With equal access to medical care and medication, Hispanic men and women have as good or greater chance as non-Hispanics of controlling their high blood pressure, researchers reported in Hypertension: Journal of the American Heart Association.
Poor blood pressure control in Hispanics is not due to biological factors associated with race or ethnicity, said Karen L. Margolis, M.D., M.P.H., senior clinical investigator at the HealthPartners Research Foundation in Minneapolis, Minn. If treated aggressively with a good medication regimen, Hispanics have an equal chance of controlling blood pressure.
Population-based research has shown that hypertension awareness, treatment and control is lower among Hispanics compared to non-Hispanic whites and blacks.
When researchers studied blood pressure control in Hispanics as part of the ALLHAT (Antihypertensive and Lipid-Lowering Treatment to Prevent Heart Attack Trial), they found that Hispanics responded as well or better than non-Hispanics.
Hispanics were less likely to have their blood pressure controlled when entering the study despite a similar proportion being on blood pressure medication. But at the four-year follow-up, blood pressure was controlled in 72 percent of Hispanic whites and 69 percent of Hispanic blacks compared to 67 percent of non-Hispanic whites and 59 percent of non-Hispanic blacks.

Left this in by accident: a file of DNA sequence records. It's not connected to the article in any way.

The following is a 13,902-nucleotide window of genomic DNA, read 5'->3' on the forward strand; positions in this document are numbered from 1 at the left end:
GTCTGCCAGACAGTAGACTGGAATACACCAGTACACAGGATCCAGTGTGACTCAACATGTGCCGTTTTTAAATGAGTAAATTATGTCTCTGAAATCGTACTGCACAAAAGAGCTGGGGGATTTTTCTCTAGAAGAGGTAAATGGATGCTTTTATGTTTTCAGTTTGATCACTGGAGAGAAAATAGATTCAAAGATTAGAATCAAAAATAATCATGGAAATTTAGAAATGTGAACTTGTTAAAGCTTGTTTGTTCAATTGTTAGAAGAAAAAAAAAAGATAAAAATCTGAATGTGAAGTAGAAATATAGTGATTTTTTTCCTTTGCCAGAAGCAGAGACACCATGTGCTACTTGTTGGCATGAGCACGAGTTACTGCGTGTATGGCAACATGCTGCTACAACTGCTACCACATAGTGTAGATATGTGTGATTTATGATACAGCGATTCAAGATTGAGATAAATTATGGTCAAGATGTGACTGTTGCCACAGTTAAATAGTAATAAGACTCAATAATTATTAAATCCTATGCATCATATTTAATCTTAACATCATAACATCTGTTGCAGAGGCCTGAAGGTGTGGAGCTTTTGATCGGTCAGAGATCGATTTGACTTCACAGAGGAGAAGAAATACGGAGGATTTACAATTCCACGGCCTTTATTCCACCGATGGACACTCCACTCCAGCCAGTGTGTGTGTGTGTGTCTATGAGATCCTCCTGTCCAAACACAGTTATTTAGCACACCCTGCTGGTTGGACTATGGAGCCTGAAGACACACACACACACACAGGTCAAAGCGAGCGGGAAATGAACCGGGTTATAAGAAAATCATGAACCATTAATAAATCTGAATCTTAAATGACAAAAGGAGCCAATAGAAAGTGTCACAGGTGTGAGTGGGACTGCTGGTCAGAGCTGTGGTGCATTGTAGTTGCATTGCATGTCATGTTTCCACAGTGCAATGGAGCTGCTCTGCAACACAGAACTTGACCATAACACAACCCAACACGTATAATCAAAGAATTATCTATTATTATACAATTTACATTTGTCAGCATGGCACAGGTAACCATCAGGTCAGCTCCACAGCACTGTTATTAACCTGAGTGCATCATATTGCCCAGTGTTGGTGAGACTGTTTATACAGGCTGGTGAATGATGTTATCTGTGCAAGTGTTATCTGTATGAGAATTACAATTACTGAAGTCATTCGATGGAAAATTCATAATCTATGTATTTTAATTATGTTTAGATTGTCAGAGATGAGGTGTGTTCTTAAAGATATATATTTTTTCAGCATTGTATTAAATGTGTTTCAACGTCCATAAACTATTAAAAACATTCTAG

At two years, Hispanic whites had 20 percent greater odds of achieving blood pressure control compared to non-Hispanic whites, after researchers adjusted for demographic differences and co-morbidities such as diabetes, smoking and existing cardiovascular disease. Hispanic blacks had similar odds of achieving blood pressure control; however, non
Hispanic blacks had 27 percent lower odds of achieving blood pressure control at two years.
When participants from Puerto Rico and the Virgin Islands were excluded in a separate analysis at two years, blood pressure control was equivalent in Hispanics and n
|Contact: Karen Astle|
American Heart Association